The influence of alcohol outlet density and advertising on youth drinking in urban Tanzania
Despite the detrimental effects of alcohol on adolescent health, high rates of alcohol use are reported among Tanzanian youth. The researchers conducted systematic community mapping and participatory group activities with 177 adolescents in Dar es Salaam to explore how alcohol outlet density and advertising may contribute to adolescent alcohol use in urban Tanzania.
Findings revealed a high density of alcohol-selling outlets and outdoor advertisements. The abundance of alcohol-related cues, including their close proximity to places where youth congregate, may facilitate and increase adolescent alcohol use in Tanzania.
Participants recommended several changes to the alcohol environment to reduce adolescent alcohol use.
Structural interventions that reduce adolescents’ access and exposure to alcohol are needed in Tanzania.
Our study participants concur that instead of focusing on individual behaviors and consumption patterns, community zoning to restrict the number of alcohol-selling outlets per area have the potential to reduce alcohol use among adolescents in Tanzania,” said Marni Sommer, DrPH, RN, associate professor of Sociomedical Sciences at Columbia Mailman School.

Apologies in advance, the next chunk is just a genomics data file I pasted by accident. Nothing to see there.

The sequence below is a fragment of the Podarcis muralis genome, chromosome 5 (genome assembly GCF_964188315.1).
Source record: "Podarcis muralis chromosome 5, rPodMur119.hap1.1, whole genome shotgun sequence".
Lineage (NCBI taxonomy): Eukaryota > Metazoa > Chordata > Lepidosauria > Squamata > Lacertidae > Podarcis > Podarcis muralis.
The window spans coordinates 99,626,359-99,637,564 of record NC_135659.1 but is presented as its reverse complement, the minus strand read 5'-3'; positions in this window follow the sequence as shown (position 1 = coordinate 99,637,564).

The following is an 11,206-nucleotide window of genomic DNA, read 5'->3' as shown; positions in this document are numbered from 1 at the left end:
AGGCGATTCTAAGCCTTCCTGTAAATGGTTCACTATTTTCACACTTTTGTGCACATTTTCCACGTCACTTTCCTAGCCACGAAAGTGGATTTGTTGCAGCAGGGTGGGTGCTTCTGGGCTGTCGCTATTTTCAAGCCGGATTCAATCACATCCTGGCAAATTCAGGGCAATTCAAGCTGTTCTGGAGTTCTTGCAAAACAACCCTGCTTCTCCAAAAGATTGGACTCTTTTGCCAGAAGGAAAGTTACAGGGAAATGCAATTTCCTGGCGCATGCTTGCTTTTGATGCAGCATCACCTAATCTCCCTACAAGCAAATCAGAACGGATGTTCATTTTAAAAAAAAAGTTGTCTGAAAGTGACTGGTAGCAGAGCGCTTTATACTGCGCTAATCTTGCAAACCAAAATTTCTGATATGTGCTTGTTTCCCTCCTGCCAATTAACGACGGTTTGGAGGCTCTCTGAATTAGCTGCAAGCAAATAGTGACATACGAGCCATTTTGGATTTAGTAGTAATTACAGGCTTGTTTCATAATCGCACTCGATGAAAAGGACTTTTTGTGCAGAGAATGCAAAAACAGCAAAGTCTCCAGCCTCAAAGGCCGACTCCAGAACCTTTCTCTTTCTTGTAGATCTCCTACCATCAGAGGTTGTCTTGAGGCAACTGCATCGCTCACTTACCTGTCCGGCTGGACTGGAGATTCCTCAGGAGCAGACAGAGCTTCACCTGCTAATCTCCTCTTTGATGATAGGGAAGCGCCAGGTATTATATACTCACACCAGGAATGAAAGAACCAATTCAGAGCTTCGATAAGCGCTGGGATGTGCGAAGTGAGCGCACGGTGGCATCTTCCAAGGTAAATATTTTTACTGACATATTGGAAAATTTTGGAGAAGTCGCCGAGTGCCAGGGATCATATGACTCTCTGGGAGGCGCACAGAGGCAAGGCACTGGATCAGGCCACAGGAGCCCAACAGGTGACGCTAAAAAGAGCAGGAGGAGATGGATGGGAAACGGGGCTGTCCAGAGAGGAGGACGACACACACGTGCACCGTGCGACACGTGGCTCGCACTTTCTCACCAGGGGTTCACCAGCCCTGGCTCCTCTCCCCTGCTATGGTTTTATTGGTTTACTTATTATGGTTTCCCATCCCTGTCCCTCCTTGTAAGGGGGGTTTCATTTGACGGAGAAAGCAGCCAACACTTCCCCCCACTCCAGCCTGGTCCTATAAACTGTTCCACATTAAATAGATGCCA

- High density of alcohol outlets in Dar es Salaam facilitates adolescent alcohol use.
- Alcohol advertisements and other marketing strategies are very salient with youth.
- Adolescent participants’ responses corroborated community mapping findings.
- Participants’ proposed changes to the alcohol environment may curb youth alcohol use.
- Participants’ suggestions align with globally recommended structural interventions.
Strong national efforts that regulate all forms of alcohol advertising and marketing in Tanzania will counter aggressive marketing campaigns that target adolescents and normalize alcohol use.
The high density of alcohol-selling venues in the areas we investigated makes alcohol readily available to youth,” said Marni Sommer, DrPH, RN, associate professor of Sociomedical Sciences at Columbia Mailman School, per EurekAlert.